Sadius Isma came to the United States from Haiti looking for freedom and opportunity. But he found little of either when he and fellow workers at the Point Blank Body Armor factory in Oakland Park, Florida, decided to form a union. After 85 percent of the 350 workers had signed cards to join UNITE, the clothing and textile union, Isma led co-workers to the plant manager’s office on July 18, 2002, asking the company to recognize the union. The manager told him that it was illegal to form a union, Isma recounted, and shortly afterward called in the sheriff’s department, locked out the workers and had Isma arrested–then fired him.
Over the following months, the company fired two more leaders, threatened mass layoffs and offered some workers wage increases to stop them from joining a strike for union recognition–a six-month struggle under police and security-guard surveillance. Despite a rare court injunction and a National Labor Relations Board (NLRB) judge’s decision that it had violated labor laws, Point Blank continues to fight the union, even as it expands operations with growing US military contracts. Isma had simply wanted better working conditions–respect, clean toilets, air-conditioning, a lunchroom–and a boost in his $6.75-an-hour pay, he said. “I didn’t expect the company to treat us like animals.”
Isma is not alone. When workers throughout the United States try to organize unions, they nearly always face systematic employer opposition, both legal and illegal, that intimidates many union-friendly workers, encourages anti-union hostility from other employers and creates a political climate that makes union organizing extremely difficult. “Virtually all academic research shows that employer opposition–legal and illegal–is the key factor in unions not organizing,” says Rutgers University professor Adrienne Eaton.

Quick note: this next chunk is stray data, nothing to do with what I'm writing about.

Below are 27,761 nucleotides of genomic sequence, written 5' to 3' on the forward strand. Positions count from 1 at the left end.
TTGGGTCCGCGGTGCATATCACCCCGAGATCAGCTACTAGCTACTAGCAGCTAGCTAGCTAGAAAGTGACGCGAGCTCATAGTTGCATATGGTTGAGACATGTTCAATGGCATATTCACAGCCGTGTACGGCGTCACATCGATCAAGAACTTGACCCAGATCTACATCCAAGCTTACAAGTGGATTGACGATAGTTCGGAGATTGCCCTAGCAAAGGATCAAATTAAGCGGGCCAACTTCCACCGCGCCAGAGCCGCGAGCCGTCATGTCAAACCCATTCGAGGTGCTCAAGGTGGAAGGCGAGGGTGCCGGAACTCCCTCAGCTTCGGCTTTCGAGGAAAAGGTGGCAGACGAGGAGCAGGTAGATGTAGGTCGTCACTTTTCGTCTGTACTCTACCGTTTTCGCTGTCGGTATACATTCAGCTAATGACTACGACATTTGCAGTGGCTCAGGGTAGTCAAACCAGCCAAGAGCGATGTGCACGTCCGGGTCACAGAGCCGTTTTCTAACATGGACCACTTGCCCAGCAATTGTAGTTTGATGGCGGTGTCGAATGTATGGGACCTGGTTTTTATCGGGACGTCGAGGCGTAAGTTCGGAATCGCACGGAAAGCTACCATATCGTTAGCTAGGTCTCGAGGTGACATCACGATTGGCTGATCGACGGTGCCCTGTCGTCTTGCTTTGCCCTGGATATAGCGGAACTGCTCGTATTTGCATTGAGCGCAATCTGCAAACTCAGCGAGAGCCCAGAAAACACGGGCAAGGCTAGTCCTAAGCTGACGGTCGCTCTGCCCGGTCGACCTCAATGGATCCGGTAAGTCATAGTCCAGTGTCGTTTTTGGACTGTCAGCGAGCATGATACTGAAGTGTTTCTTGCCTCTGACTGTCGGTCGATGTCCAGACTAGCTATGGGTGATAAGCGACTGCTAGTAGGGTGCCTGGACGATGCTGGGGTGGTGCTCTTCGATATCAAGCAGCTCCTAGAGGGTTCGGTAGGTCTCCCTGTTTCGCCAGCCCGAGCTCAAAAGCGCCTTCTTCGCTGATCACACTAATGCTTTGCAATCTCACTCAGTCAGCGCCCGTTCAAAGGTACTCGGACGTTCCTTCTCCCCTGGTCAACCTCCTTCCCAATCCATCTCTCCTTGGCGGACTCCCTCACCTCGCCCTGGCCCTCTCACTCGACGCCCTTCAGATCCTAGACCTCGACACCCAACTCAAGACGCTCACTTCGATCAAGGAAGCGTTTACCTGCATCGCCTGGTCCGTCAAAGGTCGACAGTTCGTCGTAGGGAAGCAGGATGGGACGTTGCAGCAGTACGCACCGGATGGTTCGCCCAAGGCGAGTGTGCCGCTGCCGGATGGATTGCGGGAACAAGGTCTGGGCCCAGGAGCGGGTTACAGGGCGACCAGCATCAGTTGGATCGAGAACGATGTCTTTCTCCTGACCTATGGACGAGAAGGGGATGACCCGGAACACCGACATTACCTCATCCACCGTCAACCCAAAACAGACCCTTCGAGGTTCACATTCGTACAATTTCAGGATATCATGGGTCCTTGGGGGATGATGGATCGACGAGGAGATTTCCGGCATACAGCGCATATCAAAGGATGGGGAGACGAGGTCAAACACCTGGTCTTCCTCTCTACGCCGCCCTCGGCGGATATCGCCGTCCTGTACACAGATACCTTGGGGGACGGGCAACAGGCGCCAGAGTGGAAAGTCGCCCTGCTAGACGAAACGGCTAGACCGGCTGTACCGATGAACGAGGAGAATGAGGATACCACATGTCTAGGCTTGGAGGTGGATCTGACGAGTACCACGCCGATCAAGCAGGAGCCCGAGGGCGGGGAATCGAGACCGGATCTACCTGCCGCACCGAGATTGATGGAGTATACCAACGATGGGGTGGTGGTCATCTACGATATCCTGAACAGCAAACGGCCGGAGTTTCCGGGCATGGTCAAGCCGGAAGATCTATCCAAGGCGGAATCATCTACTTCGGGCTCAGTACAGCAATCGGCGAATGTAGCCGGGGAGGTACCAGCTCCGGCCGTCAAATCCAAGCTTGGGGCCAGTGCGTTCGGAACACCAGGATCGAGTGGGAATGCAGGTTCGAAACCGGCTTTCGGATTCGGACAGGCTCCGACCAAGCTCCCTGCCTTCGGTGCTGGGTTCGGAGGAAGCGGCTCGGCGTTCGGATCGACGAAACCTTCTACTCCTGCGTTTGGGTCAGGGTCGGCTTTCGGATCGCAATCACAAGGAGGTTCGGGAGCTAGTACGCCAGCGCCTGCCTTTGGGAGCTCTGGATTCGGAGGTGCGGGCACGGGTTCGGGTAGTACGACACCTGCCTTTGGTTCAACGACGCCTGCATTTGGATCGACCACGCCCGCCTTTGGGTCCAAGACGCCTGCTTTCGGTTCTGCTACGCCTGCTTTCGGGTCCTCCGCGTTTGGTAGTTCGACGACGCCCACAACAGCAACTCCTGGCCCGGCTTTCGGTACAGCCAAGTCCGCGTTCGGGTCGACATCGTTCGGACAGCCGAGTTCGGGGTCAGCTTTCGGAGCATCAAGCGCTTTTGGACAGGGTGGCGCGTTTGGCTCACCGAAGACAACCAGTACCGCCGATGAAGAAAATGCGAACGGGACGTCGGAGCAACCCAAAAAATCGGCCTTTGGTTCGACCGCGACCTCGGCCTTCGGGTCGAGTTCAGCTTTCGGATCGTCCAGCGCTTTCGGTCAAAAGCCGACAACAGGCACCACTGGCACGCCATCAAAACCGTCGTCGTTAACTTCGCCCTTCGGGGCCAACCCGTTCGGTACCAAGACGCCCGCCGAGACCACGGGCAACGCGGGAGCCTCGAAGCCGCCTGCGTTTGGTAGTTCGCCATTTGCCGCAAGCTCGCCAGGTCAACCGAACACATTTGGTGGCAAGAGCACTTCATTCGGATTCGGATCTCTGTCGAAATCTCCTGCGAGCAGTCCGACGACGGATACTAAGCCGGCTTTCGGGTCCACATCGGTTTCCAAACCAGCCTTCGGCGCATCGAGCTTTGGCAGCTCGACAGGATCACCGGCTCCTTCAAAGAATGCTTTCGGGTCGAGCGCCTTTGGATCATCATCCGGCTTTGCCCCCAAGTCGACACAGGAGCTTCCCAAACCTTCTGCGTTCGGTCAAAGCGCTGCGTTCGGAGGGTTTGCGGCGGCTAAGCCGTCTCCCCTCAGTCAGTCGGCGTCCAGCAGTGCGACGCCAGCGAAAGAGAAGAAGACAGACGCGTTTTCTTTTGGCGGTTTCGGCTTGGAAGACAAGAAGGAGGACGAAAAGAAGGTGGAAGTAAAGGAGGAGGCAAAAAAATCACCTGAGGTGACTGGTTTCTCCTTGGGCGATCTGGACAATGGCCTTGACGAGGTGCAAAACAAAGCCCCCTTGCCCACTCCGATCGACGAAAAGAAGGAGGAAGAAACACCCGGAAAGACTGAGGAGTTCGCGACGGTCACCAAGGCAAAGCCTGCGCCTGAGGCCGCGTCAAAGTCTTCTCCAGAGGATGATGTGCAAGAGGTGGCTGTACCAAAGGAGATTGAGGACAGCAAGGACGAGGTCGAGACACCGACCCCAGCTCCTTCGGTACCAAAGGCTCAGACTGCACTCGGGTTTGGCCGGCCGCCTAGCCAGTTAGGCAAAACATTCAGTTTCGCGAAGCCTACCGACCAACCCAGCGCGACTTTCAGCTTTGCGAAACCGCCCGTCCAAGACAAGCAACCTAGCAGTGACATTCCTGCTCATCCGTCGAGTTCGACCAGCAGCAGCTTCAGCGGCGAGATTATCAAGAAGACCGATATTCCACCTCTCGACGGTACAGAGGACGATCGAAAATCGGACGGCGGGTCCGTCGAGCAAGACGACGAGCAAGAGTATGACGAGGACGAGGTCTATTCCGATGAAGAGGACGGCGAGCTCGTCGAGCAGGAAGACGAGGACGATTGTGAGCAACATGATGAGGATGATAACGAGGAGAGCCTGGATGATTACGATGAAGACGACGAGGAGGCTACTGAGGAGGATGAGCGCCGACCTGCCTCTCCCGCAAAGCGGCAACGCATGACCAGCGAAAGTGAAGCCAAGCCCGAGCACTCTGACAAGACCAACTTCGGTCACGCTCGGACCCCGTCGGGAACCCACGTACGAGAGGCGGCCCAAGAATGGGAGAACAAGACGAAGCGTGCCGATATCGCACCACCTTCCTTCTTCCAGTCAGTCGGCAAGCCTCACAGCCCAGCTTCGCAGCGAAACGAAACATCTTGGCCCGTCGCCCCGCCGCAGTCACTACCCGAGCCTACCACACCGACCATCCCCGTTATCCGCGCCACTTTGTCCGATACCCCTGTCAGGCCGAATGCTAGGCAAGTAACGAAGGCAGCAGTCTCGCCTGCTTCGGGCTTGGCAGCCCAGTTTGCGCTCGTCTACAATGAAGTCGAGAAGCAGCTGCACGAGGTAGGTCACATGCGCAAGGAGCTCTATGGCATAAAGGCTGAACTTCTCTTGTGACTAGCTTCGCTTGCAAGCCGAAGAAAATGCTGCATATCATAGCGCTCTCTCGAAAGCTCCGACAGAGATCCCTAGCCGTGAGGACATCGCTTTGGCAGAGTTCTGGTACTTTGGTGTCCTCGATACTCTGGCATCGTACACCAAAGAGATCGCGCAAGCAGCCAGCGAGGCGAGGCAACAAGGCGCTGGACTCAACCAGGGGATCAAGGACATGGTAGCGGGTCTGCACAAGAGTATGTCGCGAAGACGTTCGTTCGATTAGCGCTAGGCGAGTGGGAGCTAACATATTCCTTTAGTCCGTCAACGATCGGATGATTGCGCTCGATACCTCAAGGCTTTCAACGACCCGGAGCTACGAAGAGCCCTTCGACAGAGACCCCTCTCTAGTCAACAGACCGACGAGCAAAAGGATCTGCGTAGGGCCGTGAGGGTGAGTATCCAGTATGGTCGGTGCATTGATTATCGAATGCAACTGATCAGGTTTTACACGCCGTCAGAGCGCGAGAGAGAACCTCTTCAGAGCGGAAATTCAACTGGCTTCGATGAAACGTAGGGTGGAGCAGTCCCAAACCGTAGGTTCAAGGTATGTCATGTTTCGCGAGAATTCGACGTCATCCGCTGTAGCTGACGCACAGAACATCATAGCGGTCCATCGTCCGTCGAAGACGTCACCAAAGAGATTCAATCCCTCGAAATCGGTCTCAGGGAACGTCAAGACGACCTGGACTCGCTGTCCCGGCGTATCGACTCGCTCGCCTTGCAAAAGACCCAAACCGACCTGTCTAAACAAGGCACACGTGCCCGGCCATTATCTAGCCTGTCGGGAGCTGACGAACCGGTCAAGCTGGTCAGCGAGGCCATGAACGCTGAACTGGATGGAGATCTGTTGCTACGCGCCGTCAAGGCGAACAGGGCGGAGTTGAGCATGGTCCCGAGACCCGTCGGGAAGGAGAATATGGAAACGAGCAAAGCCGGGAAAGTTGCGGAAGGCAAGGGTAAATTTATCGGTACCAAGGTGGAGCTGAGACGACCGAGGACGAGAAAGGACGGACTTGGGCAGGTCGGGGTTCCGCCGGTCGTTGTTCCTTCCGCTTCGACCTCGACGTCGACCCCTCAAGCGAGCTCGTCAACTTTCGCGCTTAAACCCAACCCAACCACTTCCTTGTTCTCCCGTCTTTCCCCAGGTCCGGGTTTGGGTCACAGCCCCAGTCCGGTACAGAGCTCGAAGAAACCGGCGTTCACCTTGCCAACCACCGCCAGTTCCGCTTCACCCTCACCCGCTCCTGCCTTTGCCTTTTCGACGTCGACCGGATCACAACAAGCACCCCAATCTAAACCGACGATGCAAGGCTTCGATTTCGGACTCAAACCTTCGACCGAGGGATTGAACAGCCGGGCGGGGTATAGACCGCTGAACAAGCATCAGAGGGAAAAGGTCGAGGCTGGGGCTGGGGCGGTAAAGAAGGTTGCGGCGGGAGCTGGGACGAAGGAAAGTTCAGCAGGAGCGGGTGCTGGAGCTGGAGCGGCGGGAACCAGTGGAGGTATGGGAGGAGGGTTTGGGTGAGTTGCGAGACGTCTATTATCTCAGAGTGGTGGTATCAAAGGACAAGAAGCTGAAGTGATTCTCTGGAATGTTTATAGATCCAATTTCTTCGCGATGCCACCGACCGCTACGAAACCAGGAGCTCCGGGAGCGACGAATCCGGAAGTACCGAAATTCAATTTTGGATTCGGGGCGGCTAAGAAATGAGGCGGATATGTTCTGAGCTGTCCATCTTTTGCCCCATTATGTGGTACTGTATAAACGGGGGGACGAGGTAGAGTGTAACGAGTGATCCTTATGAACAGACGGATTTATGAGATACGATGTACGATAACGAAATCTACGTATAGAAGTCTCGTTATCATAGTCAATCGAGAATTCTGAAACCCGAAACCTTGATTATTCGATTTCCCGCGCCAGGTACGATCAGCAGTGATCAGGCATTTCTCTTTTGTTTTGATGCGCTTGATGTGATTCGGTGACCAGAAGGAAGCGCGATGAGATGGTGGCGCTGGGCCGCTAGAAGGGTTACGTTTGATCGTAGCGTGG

This has been known for some time. But now key union leaders have decided that they–with as many allies as they can enlist–need to escalate their efforts dramatically to change the overall public climate for organizing. The AFL-CIO and individual unions will step up efforts to educate and mobilize union members and labor-backed political candidates to fight for the right to organize, and they have launched a new organization–American Rights at Work (ARAW)–that will recruit sympathetic organizations and individuals outside the labor movement to win broader public support for workers’ rights. The labor movement hopes to make freedom of association at the workplace–the right of workers to organize unions and to bargain collectively–a civil right as sacrosanct as voting, and to make the pervasive anti-union campaigns of employers as illegitimate as Bull Connor’s attacks on voting rights in the 1960s.
The problem is not just a few bad apples, like Point Blank, but the vast majority of American businesses, from Wal-Mart to hospitals owned by religious groups doctrinally committed to worker rights. When workers try to organize, employers typically hire anti-union consultants (in 75 percent of organizing campaigns), force employees to attend anti-union meetings (92 percent), threaten to close the plant if the union wins (51 percent overall, but in 71 percent of manufacturing workplaces, where threats to move overseas are potent) and call in federal immigration agents (in 52 percent of campaigns involving undocumented workers). One-fourth of private-sector employers fire at least one worker for union activity during organizing campaigns. Nobody knows how many workers are fired each year for trying to organize, but the federal Dunlop commission reported in 1994 that the NLRB each year reinstated about 2,000 illegally discharged workers–a gross understatement of the total illegally fired. But even by that standard, one worker was fired for every forty-eight who voted for a union, compared with one fired for every 689 who voted for a union in the early 1950s. By a broader measure, according to a Human Rights Watch study, 24,000 workers proved in 1998 that employers had illegally discriminated against them for engaging in union activity. The consequences are huge. After roughly five decades of union slippage as a share of the work force, only 13.5 percent of all workers (and 8.5 percent of private-sector workers) belong to unions. But if workers didn’t face a war against their right to organize, surveys indicate, upward of 44 percent of workers would choose to belong to a union.